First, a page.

Pop Culture
Feb 07, 2023, 06:29AM

An Italian Affair

Lollobrigida, Sinatra and New York’s Little Italy.

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Beautiful Gina Lollobrigida (1927-2023), who was 95 years old, died last month. In the 1950s, she achieved stardom on a global scale. When Fred Flintstone sang “Oh Lollobrigida, your food I diggida’ in my head,” in the 1960s, the kids were thrilled.

Bedrock loved Gina. There was even a cartoon character named Gina Loadabricks that appeared in one modern Stone Age episode. Gina went to Bedrock High with Fred before the bright lights of Hollyrock called. Back then, it was easy to learn history from watching television cartoon shows, and Gina Lollobrigida went on to do bigger things.

I wasn’t fully aware of the Lollobrigida mystique until later in life after watching the captivating thriller Woman of Straw. In the 1964 film, Lollobrigida is cast opposite Sean Connery in a rare “suave evil-bastard” role. Once known as “The Most Beautiful Woman in the World” she was a boundary-pushing actress, photojournalist, and politician who made significant contributions to Italian cinema history.

In 1959, Lollobrigida shared the screen bill with a famous Italian-American. The brash John Sturges war melodrama Never So Few included Frank Sinatra (1915-1998.)  Captain Tom Reynolds ran the show and said to Carla, “I kissed you lady, and you kissed me back. I got the message.” Off screen, Lollobrigida said she found Sinatra to be “really touchy.”

In addition to being “Frankieboy” the original heartthrob teenage idol, easy-listening raconteur Sinatra is revered as a lifetime god among many New Yorkers. The Rat Pack entertainer and movie star was a fan of crossword puzzles and even paid for actor Bela Lugosi's funeral. As for acting, he had the chops delivering 58 films with many excellent performances: From Here to EternityThe Manchurian Candidate and The Man with the Golden Arm. And there was The Voice.

Some say the closing of the curtain for Sinatra began in1994 during a concert in Richmond VA. While Frank Jr. was conducting the orchestra, Frank Sr. fell off his stool singing “My Way” and hit his head on a speaker. Sinatra had a lot of hits.

Mayor Ed Koch made “New York, New York” the City’s official anthem in February 1985. Liza Minnelli debuted the song from the same-titled 1977 Martin Scorsese movie. Every New Year’s Eve, Swoonatra begins disseminating the news right after midnight. When patrons hear the well-known Tony Rome battle cry, especially at bars and pizzerias: they become agitated, shrieking and fist pumping as the song starts. Which prompts the question: Do we need to be reminded of our surroundings so frequently?

There are other songs that perfectly define the silky Sinatra sound, for example “Summer Wind.” The theme from The Pope of Greenwich Village horns fade in. The camera rises and focuses on Spring St. below. Frank’s baritone croon sets the mood as director Stuart Rosenberg’s classic film begins.

The Little Italy filming location is still there. Imagine, it’s possible to picture Charlie and Paulie, two dreamers seeking questionable good fortune in life, working the Mulberry and Spring streets of the past. Arguably, one of Mickey Rourke’s and Eric Roberts’ finest performances. Across the street from the Spring Lounge, the north side of 75 Kenmare, a new structure with interiors designed by rocker Lennie Kravitz, faces a refurbished playground. Fading charm becomes brand new again. The City should put up a plaque.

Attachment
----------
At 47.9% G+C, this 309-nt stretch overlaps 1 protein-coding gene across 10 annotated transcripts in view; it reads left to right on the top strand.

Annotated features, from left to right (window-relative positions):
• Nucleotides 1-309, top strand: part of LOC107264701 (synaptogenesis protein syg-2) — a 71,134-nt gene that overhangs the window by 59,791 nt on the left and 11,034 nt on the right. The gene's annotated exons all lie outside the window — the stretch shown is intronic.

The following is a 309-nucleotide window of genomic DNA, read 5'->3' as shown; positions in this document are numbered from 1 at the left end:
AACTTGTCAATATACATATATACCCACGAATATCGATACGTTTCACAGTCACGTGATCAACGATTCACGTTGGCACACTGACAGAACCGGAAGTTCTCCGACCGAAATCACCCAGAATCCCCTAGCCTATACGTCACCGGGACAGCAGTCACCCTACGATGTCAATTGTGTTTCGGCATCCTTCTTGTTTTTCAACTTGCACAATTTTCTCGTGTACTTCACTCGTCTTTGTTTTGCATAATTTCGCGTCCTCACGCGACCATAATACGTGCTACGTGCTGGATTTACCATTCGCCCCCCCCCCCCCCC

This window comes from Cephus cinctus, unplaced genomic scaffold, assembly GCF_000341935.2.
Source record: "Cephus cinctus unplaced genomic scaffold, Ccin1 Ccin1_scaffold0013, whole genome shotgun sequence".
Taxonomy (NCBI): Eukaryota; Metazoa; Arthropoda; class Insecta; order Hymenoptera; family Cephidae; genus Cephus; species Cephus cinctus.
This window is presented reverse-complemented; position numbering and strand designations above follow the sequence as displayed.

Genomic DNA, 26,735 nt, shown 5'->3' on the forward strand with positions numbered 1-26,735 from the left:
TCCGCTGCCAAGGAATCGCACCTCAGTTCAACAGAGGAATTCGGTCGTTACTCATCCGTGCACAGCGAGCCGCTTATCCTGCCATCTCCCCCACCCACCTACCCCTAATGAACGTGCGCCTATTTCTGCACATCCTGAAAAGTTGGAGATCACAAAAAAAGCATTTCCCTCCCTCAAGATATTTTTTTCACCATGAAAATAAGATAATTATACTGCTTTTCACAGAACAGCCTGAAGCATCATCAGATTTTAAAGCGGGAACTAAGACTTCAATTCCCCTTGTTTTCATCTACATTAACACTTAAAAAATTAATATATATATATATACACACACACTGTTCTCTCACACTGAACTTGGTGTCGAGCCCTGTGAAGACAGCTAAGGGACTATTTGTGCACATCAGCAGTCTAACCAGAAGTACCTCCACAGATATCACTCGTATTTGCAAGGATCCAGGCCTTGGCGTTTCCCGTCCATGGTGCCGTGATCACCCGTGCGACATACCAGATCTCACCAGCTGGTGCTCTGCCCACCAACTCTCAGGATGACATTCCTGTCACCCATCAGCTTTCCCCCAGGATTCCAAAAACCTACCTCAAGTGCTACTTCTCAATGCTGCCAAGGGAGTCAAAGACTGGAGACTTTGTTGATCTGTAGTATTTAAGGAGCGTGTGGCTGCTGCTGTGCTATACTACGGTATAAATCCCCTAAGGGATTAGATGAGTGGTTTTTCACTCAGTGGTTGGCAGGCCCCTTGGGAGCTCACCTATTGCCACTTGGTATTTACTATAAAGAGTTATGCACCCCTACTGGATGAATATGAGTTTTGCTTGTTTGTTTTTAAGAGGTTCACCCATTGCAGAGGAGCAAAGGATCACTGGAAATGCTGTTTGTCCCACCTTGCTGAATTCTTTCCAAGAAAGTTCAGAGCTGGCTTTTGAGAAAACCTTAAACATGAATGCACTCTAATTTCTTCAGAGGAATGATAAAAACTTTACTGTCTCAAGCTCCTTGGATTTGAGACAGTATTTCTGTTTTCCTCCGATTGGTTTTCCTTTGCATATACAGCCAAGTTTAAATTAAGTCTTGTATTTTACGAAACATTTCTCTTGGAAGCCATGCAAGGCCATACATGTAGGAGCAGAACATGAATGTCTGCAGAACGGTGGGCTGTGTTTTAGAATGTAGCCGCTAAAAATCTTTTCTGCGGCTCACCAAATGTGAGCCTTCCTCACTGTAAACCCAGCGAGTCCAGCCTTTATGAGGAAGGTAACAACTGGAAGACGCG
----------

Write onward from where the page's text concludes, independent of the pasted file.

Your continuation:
The San Gennaro “Feast” is held here every year in September. Go, especially if you think the kids will appreciate receiving cheap, plush toy prizes. The event is a down-and-dirty, fabricated street fair based on Neapolitan Italian culture.

Little Italy is a gauntlet crammed with locals and visitors from around the world, with pretty much everything you can imagine. You “got your” more than one Dunk the Clown, and tons of sweaty t-shirt Joey and Tony guys from New Rochelle slinging sloppy, sausage sandwiches stuffed with onions and peppers. The event’s loud, crowded and pungent. People love it. Break out the Brioschi.

Director Scorsese often pays tribute to his former neighborhood. Once inhabited by tough guys, Little Italy served as a catalyst in many of his movies. Scorsese’s a master at translating the streets ruled by DeNiro, Keitel, Pesci, and Liotta bringing their stories to life.

In the early-1900s, wide-eyed Italians headed to the US on freight ships. Ready for arrival on Ellis Island, they were looking for a better life, and what happened? The immigrants made their way to their way to core neighborhoods where the Black Hand extortion racket terrified them. Many sought livelihoods in the new homeland using their expertise as stone masons, carpenters, barbers, butchers, and tailors. Safe from corruption? The stigma of an Old-World criminal underworld had quietly followed.

Decades later in 1972 at Umberto’s Clam House, 129 Mulberry St.; mobster Crazy Joe Gallo was shot and killed sitting in the back corner. Even into the 1990s, the Ravenite Social Club at 247 Mulberry St. served as a former mob headquarters. It was a common occurrence seeing four bodyguards accompanying John Gotti, front and back, as he crossed the streets. Today the area is a shopping destination for high-end fashion sunglasses.

Nearby, there’s a well-known saying attributed to Dean Martin on a poster behind the bar in Milano’s on Houston St. that reads “It’s Sinatra’s World, We Just Live in It.” Its frankness says a lot about the neighborhood.


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